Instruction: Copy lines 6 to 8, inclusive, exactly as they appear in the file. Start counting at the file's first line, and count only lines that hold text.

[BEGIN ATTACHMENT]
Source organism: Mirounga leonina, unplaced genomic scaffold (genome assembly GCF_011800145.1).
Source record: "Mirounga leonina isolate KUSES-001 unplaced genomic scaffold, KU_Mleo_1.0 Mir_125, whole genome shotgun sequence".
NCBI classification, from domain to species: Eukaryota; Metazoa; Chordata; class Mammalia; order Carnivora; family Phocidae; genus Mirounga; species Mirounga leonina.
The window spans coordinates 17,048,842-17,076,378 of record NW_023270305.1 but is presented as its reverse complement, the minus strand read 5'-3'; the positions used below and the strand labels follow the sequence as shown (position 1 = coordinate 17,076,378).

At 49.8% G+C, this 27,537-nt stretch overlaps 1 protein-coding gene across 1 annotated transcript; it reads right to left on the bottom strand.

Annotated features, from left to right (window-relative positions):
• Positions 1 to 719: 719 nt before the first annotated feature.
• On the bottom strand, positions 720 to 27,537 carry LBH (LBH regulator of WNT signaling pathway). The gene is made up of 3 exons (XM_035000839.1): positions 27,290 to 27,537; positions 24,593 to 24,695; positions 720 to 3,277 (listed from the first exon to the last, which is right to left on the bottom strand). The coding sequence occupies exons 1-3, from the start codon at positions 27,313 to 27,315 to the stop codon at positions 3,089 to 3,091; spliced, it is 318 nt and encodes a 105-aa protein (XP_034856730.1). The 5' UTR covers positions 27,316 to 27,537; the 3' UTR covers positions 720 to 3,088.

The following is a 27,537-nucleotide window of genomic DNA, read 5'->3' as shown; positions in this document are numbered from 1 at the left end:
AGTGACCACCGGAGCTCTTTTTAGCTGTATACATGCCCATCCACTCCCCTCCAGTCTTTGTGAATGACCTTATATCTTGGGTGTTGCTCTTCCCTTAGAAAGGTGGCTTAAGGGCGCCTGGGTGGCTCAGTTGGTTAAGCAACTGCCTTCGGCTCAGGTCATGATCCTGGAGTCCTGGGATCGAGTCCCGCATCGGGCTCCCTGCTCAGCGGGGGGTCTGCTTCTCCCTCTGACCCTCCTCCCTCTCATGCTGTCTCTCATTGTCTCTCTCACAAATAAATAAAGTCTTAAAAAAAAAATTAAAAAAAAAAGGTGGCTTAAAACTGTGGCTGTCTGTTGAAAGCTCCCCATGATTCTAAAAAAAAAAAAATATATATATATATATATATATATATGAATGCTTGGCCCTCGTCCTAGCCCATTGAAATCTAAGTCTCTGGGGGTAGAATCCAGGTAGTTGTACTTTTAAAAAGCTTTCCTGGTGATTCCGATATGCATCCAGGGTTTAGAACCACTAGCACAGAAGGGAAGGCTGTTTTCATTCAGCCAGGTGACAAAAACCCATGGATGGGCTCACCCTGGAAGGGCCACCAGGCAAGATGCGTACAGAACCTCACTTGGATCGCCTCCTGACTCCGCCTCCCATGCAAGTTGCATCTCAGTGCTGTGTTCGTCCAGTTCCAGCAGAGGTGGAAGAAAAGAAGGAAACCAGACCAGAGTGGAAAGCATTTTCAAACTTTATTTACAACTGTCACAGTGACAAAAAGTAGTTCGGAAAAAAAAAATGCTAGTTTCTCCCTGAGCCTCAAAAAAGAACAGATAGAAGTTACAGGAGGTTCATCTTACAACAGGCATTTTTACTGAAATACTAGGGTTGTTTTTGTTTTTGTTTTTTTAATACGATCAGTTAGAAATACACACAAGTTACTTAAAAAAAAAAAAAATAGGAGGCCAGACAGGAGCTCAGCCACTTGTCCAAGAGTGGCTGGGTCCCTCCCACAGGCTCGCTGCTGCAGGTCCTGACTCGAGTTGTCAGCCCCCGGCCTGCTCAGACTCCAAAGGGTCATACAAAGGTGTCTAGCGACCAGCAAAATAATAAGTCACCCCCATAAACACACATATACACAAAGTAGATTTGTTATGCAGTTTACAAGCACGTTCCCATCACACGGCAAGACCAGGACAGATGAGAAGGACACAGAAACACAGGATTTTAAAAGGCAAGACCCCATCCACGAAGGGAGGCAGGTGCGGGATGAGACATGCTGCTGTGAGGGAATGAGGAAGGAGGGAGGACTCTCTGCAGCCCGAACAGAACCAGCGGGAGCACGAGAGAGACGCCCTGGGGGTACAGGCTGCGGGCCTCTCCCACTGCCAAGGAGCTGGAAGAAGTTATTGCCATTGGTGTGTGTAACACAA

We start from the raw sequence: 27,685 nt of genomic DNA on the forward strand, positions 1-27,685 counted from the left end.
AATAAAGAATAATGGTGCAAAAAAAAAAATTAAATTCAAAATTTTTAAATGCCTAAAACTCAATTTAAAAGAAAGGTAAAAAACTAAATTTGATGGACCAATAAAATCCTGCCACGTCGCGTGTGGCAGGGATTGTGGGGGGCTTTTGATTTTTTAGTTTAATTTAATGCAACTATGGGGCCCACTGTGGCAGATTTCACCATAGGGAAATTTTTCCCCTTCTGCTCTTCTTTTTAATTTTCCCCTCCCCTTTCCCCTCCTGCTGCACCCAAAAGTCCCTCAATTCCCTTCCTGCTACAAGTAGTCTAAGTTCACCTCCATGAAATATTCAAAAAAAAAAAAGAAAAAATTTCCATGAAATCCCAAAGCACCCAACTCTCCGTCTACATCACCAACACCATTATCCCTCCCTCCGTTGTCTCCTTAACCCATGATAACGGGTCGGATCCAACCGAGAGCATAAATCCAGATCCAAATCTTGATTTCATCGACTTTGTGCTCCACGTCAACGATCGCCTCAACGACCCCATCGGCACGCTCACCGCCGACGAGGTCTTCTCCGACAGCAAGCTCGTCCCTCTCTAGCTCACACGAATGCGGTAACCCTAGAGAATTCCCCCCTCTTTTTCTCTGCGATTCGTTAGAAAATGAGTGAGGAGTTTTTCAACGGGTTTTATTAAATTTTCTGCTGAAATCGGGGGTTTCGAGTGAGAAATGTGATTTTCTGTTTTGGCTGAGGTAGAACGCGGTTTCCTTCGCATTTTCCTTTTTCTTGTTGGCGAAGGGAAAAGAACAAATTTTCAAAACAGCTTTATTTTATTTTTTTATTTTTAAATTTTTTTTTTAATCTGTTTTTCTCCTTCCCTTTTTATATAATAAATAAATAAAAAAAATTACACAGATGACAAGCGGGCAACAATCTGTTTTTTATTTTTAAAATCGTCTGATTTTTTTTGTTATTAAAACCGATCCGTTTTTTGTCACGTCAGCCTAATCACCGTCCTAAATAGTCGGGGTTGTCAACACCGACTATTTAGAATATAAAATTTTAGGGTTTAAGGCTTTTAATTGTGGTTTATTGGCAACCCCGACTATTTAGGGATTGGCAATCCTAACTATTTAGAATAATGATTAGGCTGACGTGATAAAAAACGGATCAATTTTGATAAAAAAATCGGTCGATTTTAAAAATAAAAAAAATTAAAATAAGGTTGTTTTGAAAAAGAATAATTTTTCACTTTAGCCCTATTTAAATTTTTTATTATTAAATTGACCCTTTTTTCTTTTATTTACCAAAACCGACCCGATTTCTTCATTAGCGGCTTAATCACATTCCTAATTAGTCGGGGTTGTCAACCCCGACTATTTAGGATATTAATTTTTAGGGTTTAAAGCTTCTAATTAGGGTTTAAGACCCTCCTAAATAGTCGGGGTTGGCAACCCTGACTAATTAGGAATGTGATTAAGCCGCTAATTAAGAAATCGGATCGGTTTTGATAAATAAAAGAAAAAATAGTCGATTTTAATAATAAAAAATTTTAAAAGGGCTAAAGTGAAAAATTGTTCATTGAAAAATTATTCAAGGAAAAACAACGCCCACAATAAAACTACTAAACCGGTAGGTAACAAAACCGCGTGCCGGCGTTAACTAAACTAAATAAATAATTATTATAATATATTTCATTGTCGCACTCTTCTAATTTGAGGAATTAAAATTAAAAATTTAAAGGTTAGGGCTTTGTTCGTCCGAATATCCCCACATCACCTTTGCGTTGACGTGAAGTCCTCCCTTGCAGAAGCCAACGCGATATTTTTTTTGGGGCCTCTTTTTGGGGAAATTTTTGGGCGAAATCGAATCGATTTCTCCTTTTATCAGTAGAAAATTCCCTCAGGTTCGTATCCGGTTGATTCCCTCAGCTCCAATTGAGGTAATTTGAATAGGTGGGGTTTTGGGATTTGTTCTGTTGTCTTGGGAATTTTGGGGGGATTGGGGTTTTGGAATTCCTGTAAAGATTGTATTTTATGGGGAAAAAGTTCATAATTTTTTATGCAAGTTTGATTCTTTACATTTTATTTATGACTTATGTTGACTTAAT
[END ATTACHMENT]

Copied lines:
Annotated features, from left to right (window-relative positions):
• Positions 1 to 719: 719 nt before the first annotated feature.
• On the bottom strand, positions 720 to 27,537 carry LBH (LBH regulator of WNT signaling pathway). The gene is made up of 3 exons (XM_035000839.1): positions 27,290 to 27,537; positions 24,593 to 24,695; positions 720 to 3,277 (listed from the first exon to the last, which is right to left on the bottom strand). The coding sequence occupies exons 1-3, from the start codon at positions 27,313 to 27,315 to the stop codon at positions 3,089 to 3,091; spliced, it is 318 nt and encodes a 105-aa protein (XP_034856730.1). The 5' UTR covers positions 27,316 to 27,537; the 3' UTR covers positions 720 to 3,088.